The Roman see did not initially have any authority over the other churches throughout the world. However, they were able to gain power through help from the emperors and deceit and other means until they held the highest place of authority within the church. Calvin insists that ever since the beginning of the church, the Roman see has sought to gain control over all other churches. Calvin points to an early example of Rome's quest for dominance in the story of Athanasius. He was the chief opponent against Arius and his herecies. Athanasius appealed to Rome because the eastern churches were divided. Rome was all too happy to accept this appeal because it gave them the final decision like our Supreme Court. It became the seat of final appeal throughout the church which gave Rome authority over other churches.
Calvin lists four categories of church power. There are (1) the ordination of bishops, (2) the calling of councils, (3) the hearing of appeals or juristiction, and (4) motions of chastisement or censures. In the early church, only when a church that was under the Roman patriarch was required to have a Roman bishop ordain any new bishops. Over time, Roman bishops began attending all ordinations throughout Italy. Eventually this practice became perceived as Rome giving its blessing to the ordination, demonstrating Rome's authority over these other churches which were outside Rome's jurisdiction.
Early in the church's history, bishops were able to admonish or censure each other equally. Calvin points out that Irenaus rebuked Victor because he was causing a great disturbance in the church over an unimportant issue. This equality among bishops was important so that no one bishop or see could commit heresies with no consequence. Once this equality no longer existed, then the Roman see was accountable to no one.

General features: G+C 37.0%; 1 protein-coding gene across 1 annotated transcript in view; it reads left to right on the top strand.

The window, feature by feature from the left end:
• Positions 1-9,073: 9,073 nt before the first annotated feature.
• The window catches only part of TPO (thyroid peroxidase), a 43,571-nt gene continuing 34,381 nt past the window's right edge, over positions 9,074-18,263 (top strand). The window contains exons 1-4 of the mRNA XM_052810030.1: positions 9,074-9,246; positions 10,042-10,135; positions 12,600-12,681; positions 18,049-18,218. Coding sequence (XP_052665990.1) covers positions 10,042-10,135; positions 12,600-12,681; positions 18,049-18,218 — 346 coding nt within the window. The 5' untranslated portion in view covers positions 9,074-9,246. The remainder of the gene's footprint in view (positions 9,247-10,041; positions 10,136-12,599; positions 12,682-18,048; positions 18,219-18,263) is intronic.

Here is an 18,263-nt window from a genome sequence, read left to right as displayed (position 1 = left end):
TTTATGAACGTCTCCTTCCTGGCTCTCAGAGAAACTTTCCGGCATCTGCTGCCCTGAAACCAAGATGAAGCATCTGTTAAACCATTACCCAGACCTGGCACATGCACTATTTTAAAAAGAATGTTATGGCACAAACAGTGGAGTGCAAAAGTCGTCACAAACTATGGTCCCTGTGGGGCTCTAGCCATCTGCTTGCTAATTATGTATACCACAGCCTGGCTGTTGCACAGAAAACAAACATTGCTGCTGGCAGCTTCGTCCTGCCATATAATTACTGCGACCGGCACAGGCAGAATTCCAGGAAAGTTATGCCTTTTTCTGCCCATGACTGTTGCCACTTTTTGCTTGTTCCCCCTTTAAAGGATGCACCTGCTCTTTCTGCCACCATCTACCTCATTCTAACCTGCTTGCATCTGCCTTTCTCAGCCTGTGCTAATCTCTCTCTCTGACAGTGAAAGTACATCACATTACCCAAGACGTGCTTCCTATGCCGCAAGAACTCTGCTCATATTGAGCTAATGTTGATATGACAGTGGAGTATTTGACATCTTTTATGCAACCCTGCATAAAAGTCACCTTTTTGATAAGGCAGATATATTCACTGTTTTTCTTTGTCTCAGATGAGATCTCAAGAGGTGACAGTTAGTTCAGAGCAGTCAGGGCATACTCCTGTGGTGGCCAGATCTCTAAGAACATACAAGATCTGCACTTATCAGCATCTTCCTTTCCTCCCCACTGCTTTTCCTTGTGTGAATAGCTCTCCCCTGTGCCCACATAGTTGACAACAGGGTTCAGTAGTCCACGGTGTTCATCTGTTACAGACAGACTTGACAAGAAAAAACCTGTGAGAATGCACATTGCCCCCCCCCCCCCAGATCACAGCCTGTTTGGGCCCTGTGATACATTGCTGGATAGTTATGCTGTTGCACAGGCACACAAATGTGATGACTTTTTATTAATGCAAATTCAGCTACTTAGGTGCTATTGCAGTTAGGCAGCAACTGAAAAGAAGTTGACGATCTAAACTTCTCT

Bishops in the early church whad the authority to call provincial synods, but only the emperor could call a universal council. For instance, it was Constantine who called the Council of Nicaea and not the bishop of Rome. If it had been the bishop of Rome who had called this early council, only the bishops in his province would have come and other bishops would have been very upset with this assumption of authority by Rome. Calvin states, "We do not deny that the bishop of Rome was one of the chief bishops, but we refuse to accept what the Romanists now contend - that he had dominion over all."
In the Roman see's quest to be over the entire church, there were examples where forged documents and epistles were used to prove their power. For instance at the Second Council of Milevis, documents were introduced which were supposedly from the Council of Nicaea but were really changed documents from the Synod of Sardica. There are other examples used by Calvin where the Roman pontiff tried to pass off false documents which "proved" his dominion over all the church.
Again, Calvin looks at another case which showed that the Roman pontiff did not originally have control over all the church. In this particular case, the bishop of Carthage had been accused and found guilty of some heresy. He appealed to Emperor Constantine. Constantine then had the bishop of Rome plus other bishops from Italy, Gaul, and Spain to hear the case. The man was again found guilty then he appealed to Constantine again. Constantine judged the case himself and overturned what the bishops had decided. This shows that the Roman see did not have all power over the entire church, but really the emperor held even higher authority. Calvin writes, "It is Constantine, who, they boast, devoted not only all his effort, but almost all the resources of his entire empire to enhancing the prestige of the Roman see. We therefore see how far the Roman pontiff then was from that supreme dominion which he declares to have been given him by Christ over all churches, and which he falsely asserts that he held in all ages by the consent of the whole world."
Tomorrow's reading: 4.7.11-4.7.18